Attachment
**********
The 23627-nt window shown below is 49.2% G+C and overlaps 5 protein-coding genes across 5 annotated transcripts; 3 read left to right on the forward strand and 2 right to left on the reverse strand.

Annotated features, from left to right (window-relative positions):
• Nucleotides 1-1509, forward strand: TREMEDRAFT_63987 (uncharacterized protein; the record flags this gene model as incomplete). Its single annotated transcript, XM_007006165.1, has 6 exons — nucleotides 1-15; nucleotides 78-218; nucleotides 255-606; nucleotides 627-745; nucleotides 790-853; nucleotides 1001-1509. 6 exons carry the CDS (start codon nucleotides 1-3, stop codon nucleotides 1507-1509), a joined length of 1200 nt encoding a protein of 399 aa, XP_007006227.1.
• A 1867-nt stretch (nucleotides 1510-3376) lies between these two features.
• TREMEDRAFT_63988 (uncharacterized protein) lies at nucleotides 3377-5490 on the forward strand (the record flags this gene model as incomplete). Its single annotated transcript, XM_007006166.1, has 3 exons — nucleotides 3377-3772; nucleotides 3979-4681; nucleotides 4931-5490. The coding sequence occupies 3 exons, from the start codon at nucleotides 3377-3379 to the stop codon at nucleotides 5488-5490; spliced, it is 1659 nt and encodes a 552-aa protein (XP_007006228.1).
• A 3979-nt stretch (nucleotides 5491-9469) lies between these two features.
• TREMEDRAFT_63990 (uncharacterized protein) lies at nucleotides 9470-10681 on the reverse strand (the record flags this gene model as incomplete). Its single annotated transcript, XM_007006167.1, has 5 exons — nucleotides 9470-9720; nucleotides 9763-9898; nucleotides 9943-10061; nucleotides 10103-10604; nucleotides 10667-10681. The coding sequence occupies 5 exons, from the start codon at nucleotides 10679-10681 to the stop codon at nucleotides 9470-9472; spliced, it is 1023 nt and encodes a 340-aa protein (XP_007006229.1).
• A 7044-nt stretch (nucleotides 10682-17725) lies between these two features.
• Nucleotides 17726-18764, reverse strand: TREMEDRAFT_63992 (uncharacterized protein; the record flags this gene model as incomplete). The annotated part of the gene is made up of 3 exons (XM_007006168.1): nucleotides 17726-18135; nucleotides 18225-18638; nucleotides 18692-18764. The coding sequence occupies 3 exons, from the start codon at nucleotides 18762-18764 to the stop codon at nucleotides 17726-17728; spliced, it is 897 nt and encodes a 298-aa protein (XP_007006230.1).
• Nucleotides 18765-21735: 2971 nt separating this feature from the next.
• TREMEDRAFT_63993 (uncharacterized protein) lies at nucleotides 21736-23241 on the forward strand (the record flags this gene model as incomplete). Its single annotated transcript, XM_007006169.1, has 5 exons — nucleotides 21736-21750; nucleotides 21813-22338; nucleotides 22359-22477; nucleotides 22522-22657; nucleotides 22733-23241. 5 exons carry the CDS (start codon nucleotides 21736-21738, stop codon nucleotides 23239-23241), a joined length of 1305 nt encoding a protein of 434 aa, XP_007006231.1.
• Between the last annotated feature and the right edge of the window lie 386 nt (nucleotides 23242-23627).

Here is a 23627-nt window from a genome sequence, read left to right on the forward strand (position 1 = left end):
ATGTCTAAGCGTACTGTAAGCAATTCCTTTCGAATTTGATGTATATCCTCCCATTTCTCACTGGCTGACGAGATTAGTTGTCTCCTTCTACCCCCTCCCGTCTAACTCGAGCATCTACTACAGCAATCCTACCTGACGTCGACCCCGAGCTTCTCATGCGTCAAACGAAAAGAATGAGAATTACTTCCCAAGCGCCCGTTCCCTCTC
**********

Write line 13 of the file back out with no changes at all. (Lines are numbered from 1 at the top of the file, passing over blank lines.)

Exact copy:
Here is a 23627-nt window from a genome sequence, read left to right on the forward strand (position 1 = left end):